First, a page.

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Pay-as-you-go rego back on the table

The controversial topic of car registration is back on the table again, and the notion of a pay-as-you-go system is back in the spotlight as the Victorian Government reportedly leads the assessment of the proposal. Amid the impact of COVID, which has seen many of us not use our cars at all, the issue has gathered extra attention, and it could even bring the topic to a head sooner than otherwise might have been the case.

Central to the discussion has been a recommendation from Infrastructure Victoria, which has proposed car rego fees be abolished in favour of a ‘user pays’ system. Although they have set an extended timeline for this, advising it happen within the next 10 years, that may actually be earlier than other bodies have advocated.

In voicing its support for the proposal, Infrastructure Victoria, which is an independent state government advisory body, argues that the transition to a pay-per-use system would discourage unnecessary driving and promote the uptake of public transport and the like. It believes the current car registration system effectively gives motorists a reason to use their vehicles frequently. Furthermore, the authoritative body suggests that a fixed-price rego does “not reflect the relative costs of providing road infrastructure, the costs of congestion, air and noise pollution, carbon emissions, and road trauma”.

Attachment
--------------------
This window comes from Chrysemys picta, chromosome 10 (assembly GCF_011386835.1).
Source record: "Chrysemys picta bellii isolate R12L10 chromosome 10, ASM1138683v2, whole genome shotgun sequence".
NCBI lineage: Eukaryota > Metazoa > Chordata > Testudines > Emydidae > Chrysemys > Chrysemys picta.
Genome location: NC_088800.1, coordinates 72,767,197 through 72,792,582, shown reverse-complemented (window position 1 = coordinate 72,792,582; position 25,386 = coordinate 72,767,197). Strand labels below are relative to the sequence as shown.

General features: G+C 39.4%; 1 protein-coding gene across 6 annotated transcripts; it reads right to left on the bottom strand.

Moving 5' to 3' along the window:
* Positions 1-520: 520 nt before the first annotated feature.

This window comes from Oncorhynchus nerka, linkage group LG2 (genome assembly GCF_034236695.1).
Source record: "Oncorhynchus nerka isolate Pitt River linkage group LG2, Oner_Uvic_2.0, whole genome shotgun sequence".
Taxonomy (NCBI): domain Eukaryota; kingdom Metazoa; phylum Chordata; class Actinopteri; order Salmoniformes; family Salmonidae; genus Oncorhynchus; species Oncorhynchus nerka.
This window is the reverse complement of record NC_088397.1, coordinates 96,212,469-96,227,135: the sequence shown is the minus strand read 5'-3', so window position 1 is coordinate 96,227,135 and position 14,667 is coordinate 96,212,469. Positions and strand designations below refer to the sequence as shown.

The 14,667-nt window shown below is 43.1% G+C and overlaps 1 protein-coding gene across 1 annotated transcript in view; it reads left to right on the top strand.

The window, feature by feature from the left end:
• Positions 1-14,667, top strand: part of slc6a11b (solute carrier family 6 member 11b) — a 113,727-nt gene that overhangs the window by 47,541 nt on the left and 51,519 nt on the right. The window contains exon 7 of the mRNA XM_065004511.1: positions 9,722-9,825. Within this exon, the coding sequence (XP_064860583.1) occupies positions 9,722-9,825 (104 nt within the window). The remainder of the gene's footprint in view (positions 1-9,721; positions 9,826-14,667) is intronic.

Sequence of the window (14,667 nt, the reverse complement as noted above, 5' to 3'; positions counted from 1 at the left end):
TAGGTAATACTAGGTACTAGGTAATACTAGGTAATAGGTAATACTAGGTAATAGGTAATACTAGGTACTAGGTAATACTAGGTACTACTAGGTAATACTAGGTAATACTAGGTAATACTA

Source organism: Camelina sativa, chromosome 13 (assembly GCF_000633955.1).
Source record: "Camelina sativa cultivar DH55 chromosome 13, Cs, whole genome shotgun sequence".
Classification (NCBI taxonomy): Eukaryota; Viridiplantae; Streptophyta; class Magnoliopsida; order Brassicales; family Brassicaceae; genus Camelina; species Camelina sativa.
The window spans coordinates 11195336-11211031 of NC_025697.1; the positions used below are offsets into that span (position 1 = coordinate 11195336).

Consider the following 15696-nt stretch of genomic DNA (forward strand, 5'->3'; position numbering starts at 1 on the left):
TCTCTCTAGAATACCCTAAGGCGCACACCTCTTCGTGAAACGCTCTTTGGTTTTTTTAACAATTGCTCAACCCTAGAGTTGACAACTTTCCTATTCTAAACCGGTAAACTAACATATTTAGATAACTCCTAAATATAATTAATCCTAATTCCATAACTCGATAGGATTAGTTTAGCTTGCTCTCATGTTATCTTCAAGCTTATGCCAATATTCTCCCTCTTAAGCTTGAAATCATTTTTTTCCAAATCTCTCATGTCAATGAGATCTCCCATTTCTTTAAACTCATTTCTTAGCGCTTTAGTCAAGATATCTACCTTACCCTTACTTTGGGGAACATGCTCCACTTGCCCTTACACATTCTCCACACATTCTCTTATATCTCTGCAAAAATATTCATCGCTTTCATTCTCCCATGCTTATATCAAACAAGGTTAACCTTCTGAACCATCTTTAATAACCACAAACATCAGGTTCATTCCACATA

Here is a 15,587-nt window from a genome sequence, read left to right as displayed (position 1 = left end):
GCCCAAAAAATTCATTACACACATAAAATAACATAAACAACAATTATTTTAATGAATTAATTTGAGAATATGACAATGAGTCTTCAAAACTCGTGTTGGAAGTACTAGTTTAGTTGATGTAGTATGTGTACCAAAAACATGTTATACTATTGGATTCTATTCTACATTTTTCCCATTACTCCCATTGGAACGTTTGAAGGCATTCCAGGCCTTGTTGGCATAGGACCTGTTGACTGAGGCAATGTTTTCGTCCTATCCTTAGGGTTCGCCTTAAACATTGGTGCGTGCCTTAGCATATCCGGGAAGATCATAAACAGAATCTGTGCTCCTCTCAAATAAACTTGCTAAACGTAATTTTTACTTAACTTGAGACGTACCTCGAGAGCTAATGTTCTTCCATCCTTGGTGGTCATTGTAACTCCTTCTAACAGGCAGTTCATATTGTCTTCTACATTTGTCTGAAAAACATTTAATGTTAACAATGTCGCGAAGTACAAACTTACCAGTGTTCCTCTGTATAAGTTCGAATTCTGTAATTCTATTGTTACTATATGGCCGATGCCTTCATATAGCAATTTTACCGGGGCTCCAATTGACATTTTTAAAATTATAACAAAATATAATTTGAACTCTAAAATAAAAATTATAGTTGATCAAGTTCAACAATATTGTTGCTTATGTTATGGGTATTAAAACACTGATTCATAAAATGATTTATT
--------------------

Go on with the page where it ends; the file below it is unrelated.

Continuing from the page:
Changes could be much broader

However, it isn’t just a pay-per-kilometre system that is under review. Infrastructure Victoria is also suggesting that drivers entering the inner city be slugged with a congestion charge. The target here is quote clear, insofar as trying to decrease vehicle use. In turn, that would alleviate traffic on our roads, while also doing more for the environment, residents, as well as ensuring a more ‘efficient’ commute.

Motorists could also be faced with the prospect of paying fees depending on the type of vehicle they drive. That is, cars with a greater impact on our roads and the environment could pay more than those with a more modest impact when it comes to noise and air pollution. Electric vehicles would be one of the beneficiaries under such a proposal, while large trucks would obviously carry the burden. In some weighs, our current system already seeks to address this point, albeit the independent state government advisory body believes there may be more room to fine-tune this.

It may even seem all well and good as far as intentions go, but then again, electric vehicle owners have recently been stung with their own separate pay-per-kilometre levy as of the start of July, in addition to their registration fees, which is sure to raise eyebrows given Infrastructure Victoria is pushing for the sale of new petrol and diesel cars to be banned by 2030.

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